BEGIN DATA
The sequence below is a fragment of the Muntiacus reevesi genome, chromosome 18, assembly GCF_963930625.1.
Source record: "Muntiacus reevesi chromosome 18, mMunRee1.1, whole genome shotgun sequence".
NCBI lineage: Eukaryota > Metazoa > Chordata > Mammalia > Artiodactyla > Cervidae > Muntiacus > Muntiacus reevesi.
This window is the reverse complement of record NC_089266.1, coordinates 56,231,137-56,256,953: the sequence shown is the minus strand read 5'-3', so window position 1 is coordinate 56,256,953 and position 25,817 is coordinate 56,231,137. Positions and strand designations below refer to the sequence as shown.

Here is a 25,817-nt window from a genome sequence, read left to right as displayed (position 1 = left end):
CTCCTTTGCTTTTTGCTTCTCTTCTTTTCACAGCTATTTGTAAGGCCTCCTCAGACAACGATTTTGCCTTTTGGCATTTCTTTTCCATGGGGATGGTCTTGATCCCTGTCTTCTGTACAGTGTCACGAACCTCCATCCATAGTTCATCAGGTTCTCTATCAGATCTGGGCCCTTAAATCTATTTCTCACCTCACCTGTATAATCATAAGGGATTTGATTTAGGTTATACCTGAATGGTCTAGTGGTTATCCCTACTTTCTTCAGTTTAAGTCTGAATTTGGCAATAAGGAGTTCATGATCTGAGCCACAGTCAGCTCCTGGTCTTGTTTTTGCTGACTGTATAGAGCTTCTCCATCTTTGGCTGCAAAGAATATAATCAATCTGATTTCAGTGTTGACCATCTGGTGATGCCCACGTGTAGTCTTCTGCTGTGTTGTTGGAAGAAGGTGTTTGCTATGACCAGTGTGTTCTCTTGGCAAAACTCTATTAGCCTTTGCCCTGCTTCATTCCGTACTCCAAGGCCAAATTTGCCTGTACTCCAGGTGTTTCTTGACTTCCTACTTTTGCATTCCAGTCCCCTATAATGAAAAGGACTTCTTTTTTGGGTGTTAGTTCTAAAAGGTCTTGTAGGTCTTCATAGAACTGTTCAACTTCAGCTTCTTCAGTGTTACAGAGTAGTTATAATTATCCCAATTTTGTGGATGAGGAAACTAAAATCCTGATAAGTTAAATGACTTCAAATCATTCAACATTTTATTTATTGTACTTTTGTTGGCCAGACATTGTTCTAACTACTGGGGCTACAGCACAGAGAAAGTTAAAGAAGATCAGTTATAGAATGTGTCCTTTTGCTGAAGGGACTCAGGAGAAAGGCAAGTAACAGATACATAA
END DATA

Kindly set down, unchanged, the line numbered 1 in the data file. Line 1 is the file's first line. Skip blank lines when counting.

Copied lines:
The sequence below is a fragment of the Muntiacus reevesi genome, chromosome 18, assembly GCF_963930625.1.